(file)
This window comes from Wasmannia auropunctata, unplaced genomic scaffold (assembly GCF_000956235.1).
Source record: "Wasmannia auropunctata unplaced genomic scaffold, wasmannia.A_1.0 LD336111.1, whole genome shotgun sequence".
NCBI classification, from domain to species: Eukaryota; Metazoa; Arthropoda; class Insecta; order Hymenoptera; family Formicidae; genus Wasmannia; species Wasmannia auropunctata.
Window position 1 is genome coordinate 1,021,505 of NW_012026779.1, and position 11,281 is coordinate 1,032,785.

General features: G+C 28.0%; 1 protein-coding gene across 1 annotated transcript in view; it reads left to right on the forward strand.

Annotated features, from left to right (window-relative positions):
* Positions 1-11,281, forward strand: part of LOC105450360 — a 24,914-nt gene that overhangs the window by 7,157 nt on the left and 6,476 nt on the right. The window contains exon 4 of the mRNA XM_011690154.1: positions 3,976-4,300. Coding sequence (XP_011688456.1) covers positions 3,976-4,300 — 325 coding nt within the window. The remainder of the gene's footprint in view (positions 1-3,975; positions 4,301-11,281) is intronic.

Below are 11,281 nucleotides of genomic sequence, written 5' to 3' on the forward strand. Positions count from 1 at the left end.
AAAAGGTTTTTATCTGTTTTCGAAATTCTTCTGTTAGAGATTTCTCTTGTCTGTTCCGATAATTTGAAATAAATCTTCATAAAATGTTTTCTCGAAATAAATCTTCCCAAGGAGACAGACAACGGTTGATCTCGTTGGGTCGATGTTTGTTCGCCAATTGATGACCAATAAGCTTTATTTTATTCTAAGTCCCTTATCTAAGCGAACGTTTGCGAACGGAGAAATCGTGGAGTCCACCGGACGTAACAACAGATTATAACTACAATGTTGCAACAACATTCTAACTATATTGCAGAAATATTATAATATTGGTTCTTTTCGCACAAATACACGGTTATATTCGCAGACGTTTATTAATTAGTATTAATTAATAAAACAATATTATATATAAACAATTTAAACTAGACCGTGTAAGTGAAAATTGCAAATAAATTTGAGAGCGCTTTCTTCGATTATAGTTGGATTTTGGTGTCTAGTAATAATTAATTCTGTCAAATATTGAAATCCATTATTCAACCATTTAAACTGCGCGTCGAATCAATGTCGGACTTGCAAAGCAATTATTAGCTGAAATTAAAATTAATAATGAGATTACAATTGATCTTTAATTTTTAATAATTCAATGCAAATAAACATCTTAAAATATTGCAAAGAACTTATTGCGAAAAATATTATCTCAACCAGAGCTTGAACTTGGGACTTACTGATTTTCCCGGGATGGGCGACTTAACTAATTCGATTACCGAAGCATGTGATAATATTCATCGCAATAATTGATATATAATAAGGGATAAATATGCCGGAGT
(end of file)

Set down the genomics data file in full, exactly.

This window comes from Wasmannia auropunctata, unplaced genomic scaffold (assembly GCF_000956235.1).
Source record: "Wasmannia auropunctata unplaced genomic scaffold, wasmannia.A_1.0 LD336111.1, whole genome shotgun sequence".
NCBI classification, from domain to species: Eukaryota; Metazoa; Arthropoda; class Insecta; order Hymenoptera; family Formicidae; genus Wasmannia; species Wasmannia auropunctata.
Window position 1 is genome coordinate 1,021,505 of NW_012026779.1, and position 11,281 is coordinate 1,032,785.

General features: G+C 28.0%; 1 protein-coding gene across 1 annotated transcript in view; it reads left to right on the forward strand.

Annotated features, from left to right (window-relative positions):
* Positions 1-11,281, forward strand: part of LOC105450360 — a 24,914-nt gene that overhangs the window by 7,157 nt on the left and 6,476 nt on the right. The window contains exon 4 of the mRNA XM_011690154.1: positions 3,976-4,300. Coding sequence (XP_011688456.1) covers positions 3,976-4,300 — 325 coding nt within the window. The remainder of the gene's footprint in view (positions 1-3,975; positions 4,301-11,281) is intronic.

Below are 11,281 nucleotides of genomic sequence, written 5' to 3' on the forward strand. Positions count from 1 at the left end.
AAAAGGTTTTTATCTGTTTTCGAAATTCTTCTGTTAGAGATTTCTCTTGTCTGTTCCGATAATTTGAAATAAATCTTCATAAAATGTTTTCTCGAAATAAATCTTCCCAAGGAGACAGACAACGGTTGATCTCGTTGGGTCGATGTTTGTTCGCCAATTGATGACCAATAAGCTTTATTTTATTCTAAGTCCCTTATCTAAGCGAACGTTTGCGAACGGAGAAATCGTGGAGTCCACCGGACGTAACAACAGATTATAACTACAATGTTGCAACAACATTCTAACTATATTGCAGAAATATTATAATATTGGTTCTTTTCGCACAAATACACGGTTATATTCGCAGACGTTTATTAATTAGTATTAATTAATAAAACAATATTATATATAAACAATTTAAACTAGACCGTGTAAGTGAAAATTGCAAATAAATTTGAGAGCGCTTTCTTCGATTATAGTTGGATTTTGGTGTCTAGTAATAATTAATTCTGTCAAATATTGAAATCCATTATTCAACCATTTAAACTGCGCGTCGAATCAATGTCGGACTTGCAAAGCAATTATTAGCTGAAATTAAAATTAATAATGAGATTACAATTGATCTTTAATTTTTAATAATTCAATGCAAATAAACATCTTAAAATATTGCAAAGAACTTATTGCGAAAAATATTATCTCAACCAGAGCTTGAACTTGGGACTTACTGATTTTCCCGGGATGGGCGACTTAACTAATTCGATTACCGAAGCATGTGATAATATTCATCGCAATAATTGATATATAATAAGGGATAAATATGCCGGAGT